The Waste Land

'God is a comedian playing to an audience too afraid to laugh.'


'Every experience is a paradox in that it means to be absolute, and yet is relative; in that it somehow always goes beyond itself and yet never escapes itself.'

T.S. Eliot

Author's Note: I started this way before the finale, and damned if I'm going to ignore all the effort I put into it. That said, I'm posting this first chapter to capitalize on the post-finale blues. First few chapters are already written, so the more you review, the quicker they'll go up. Betaed by the awesome Windy City Dreamer.

Prologue – The Coffin and the Killer (Other)

It's a box.

Not a conventional box, when it comes down to it, though. It's made of expensive, polished wood, and it has a strange shape, but it's a box nonetheless.

More specifically, it's a coffin.

There's a distinction between caskets and coffins. The coffin usually has a hexagonal shape, while the casket is rectangular, and often used for viewings. This particular coffin is definitive; it's what you would expect a coffin to look life.

It's a little smaller than they'd imagined. It feels so surreal to imagine that everything of this one person has been compressed to fit into that tiny box – every frown, every smile, every moment, shoved in and nailed shut. Of course, they have their own memories, but it will never be the same.

The wreath is a sharp contrast against the darkness of the wood. In its multi-colored glory, it's the only bright thing in the room. Everything – everyone – else is a sea of dark colors. The funeral is as archetypal as the coffin.

There are sobs. Tears. Complete breakdowns.

They spend their days holding back the tears, holding back the emotion – it's a coping mechanism. If they were to let it all out, every time, then there would be nothing left. Because they see so much. They experience so much. Death in all its incarnations. Chaos and misery reigning. Sometimes it's hard to find a little brightness in amongst all the dark. The whispers of immortality go unheard.

Though it was unexpected, the team has been waiting for this day a long time. Some of them have become exceedingly pessimistic in nature; a side effect of the monstrosities they've seen. Every time they go outside, there's a risk that one of them could die. They've all died a little bit inside – emotionally, speaking. But physically speaking, every shot fired, every person killed, they've made it out alive.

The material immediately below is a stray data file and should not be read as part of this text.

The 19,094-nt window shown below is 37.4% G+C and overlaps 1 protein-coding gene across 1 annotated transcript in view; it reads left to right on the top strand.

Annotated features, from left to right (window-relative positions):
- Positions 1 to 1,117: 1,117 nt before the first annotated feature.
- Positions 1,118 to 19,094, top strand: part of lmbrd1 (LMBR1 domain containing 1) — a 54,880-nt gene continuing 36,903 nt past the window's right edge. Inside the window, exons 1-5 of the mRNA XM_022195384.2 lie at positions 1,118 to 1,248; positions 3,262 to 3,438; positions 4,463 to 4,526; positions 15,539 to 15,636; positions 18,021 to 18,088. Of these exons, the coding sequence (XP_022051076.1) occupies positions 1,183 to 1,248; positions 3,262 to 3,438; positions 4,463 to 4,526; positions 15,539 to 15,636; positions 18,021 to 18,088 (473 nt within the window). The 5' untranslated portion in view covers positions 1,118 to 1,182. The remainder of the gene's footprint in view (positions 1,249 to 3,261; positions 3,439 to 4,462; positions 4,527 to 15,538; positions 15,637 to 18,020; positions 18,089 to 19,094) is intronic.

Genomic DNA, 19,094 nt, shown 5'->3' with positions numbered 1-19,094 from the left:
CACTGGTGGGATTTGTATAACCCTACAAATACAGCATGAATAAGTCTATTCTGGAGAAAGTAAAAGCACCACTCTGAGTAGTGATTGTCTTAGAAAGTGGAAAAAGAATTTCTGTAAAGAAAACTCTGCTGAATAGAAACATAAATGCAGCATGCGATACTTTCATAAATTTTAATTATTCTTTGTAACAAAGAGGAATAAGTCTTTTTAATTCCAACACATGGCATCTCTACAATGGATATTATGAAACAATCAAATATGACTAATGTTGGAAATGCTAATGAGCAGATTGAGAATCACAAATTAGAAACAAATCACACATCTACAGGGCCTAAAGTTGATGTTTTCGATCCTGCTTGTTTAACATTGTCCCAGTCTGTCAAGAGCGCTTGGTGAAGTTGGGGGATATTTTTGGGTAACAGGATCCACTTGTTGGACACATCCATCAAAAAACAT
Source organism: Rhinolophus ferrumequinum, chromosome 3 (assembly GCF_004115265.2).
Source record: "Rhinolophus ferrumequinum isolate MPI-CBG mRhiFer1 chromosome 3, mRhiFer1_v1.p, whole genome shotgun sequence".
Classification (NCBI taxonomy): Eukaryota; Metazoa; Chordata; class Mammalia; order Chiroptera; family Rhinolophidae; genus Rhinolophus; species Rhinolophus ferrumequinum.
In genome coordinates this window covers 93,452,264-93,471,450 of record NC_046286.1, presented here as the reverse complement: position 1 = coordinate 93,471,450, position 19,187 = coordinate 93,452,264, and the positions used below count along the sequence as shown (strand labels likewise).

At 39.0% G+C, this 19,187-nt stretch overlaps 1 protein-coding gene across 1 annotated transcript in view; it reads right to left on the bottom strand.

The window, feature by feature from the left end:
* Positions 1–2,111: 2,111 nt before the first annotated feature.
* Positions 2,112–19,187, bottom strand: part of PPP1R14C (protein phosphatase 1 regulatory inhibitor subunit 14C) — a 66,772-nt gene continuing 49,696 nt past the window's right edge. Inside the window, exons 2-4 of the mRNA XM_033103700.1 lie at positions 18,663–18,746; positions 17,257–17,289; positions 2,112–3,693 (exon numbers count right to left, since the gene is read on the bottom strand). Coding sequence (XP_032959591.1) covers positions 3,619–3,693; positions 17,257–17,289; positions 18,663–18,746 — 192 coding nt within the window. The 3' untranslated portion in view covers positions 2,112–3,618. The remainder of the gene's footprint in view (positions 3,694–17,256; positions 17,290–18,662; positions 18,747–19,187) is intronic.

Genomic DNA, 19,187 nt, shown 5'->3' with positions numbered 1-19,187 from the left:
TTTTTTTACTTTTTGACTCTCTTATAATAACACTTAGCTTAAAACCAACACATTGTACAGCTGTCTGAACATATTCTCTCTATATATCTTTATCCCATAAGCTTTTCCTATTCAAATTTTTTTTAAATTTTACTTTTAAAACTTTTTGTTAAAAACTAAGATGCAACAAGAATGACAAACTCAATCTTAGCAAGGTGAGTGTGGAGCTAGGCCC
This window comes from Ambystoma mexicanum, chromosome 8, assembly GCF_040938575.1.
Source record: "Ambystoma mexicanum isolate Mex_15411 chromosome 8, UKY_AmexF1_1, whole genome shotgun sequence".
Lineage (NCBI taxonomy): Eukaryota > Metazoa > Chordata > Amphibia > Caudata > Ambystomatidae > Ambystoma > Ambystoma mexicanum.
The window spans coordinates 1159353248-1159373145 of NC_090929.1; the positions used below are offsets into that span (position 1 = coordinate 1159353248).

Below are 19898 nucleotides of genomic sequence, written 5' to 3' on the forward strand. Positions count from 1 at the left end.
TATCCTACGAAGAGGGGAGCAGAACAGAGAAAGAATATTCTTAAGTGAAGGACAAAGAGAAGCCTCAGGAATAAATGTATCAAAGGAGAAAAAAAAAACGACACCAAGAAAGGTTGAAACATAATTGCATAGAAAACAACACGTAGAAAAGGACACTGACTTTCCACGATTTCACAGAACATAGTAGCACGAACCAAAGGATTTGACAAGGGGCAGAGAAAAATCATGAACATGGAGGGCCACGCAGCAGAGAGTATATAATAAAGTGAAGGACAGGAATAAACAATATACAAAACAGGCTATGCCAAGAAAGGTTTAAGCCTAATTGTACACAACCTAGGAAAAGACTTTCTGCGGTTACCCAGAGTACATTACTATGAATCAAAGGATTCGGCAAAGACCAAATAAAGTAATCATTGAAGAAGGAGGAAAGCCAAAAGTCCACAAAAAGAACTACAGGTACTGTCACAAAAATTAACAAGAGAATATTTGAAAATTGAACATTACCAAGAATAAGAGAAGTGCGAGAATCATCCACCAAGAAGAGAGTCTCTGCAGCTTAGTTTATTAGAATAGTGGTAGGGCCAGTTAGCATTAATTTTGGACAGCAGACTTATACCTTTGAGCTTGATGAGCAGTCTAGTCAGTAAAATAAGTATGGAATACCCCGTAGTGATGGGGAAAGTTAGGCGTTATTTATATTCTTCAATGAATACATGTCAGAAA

Until now.

This time, they had all come so close to death.

And one of them had crossed the line.


2 weeks earlier.

It's April, and it's raining in Boston.

The knife isn't in his hands; he knows she would see it before he could get the chance to slit her throat.

He has a calm, unassuming look on his face. A look that anyone would find themselves trusting, even though it's after midnight, and there's no-one else around. It's a look that's worked well for him in the past.

And it's going to work well again tonight.

The rain inhibits his vision, but that doesn't matter. He has practiced every slice, every thrust, so many times.

He hears the whir of the car as it desperately tries to cough into life. He sees the girl turn the key in the ignition, over and over again, frustrated. He smells the water that has tried so hard to wash away the world, feels it on every part of his body, tastes it as it rolls across his lips.

A murderer knocks on the car window. 'Do you need a hand?' he calls out.

The girl in the driver's seat jumps. She's not used to this kind of thing; she's led a sheltered life. Looking at his face, she can't see anything but concern. With only the slightest amount of hesitation, she rolls down the window.

'It won't start,' she says, upset. 'I need to be home by one a.m, and the car won't start.' There are tears in her eyes, dead cell phone in her limp hand.

He smiles at his luck.

'I'll see what I can do,' he says, and watches as she breathes a sigh of relief. She unbuckles her seatbelt and opens the car door. She needs to see what has trapped her here on this unforgiving night.

His hand slips into his pocket, curling about the knife.

He sees the look of shock as he plunges it into her chest. It's shock at the fact that there's a foreign object stuck inside her body. Shock at the fact that someone has just stabbed her, someone who looks so normal. She gives a tiny gasp as he pulls the knife out and a moan as he thrusts it back in.

The blood runs over his gloved hands, diluted by the water that's falling from the sky.

When he's finished, he walks calmly to the nearest payphone. The rain washes the blood from his clothes.

He speaks into the voice distorter. 'I've killed another one,' he says.

'Excuse me sir?'

He smirks at the operator's slightly panicked tone. In a neutral voice, he gives the address.

He can't help but add his own little disclaimer, repeating the message that had shocked the operator. 'This is the Reaper. I've killed another one.'

It's April, and it's raining in Boston.